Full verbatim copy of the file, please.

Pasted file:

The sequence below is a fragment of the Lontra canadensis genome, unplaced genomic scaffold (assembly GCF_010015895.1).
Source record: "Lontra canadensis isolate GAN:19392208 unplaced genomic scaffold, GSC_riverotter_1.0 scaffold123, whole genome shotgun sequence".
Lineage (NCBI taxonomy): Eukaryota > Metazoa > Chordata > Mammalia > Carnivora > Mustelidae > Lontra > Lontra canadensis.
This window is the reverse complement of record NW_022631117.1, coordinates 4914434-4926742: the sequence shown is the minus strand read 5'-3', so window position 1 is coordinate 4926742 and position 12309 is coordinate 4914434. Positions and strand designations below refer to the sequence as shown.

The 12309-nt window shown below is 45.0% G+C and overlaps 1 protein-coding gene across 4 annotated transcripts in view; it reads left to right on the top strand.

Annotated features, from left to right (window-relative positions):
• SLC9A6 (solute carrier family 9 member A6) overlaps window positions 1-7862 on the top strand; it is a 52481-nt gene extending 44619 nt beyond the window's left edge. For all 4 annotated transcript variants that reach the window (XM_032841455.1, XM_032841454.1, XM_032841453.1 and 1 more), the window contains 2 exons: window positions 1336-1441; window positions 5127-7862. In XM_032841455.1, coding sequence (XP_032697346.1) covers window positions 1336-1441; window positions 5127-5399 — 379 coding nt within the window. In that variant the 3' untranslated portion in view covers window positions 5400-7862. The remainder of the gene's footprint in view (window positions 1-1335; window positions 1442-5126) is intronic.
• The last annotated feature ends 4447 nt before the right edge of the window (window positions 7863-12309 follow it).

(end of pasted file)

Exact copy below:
The sequence below is a fragment of the Lontra canadensis genome, unplaced genomic scaffold (assembly GCF_010015895.1).
Source record: "Lontra canadensis isolate GAN:19392208 unplaced genomic scaffold, GSC_riverotter_1.0 scaffold123, whole genome shotgun sequence".
Lineage (NCBI taxonomy): Eukaryota > Metazoa > Chordata > Mammalia > Carnivora > Mustelidae > Lontra > Lontra canadensis.
This window is the reverse complement of record NW_022631117.1, coordinates 4914434-4926742: the sequence shown is the minus strand read 5'-3', so window position 1 is coordinate 4926742 and position 12309 is coordinate 4914434. Positions and strand designations below refer to the sequence as shown.

The 12309-nt window shown below is 45.0% G+C and overlaps 1 protein-coding gene across 4 annotated transcripts in view; it reads left to right on the top strand.

Annotated features, from left to right (window-relative positions):
• SLC9A6 (solute carrier family 9 member A6) overlaps window positions 1-7862 on the top strand; it is a 52481-nt gene extending 44619 nt beyond the window's left edge. For all 4 annotated transcript variants that reach the window (XM_032841455.1, XM_032841454.1, XM_032841453.1 and 1 more), the window contains 2 exons: window positions 1336-1441; window positions 5127-7862. In XM_032841455.1, coding sequence (XP_032697346.1) covers window positions 1336-1441; window positions 5127-5399 — 379 coding nt within the window. In that variant the 3' untranslated portion in view covers window positions 5400-7862. The remainder of the gene's footprint in view (window positions 1-1335; window positions 1442-5126) is intronic.
• The last annotated feature ends 4447 nt before the right edge of the window (window positions 7863-12309 follow it).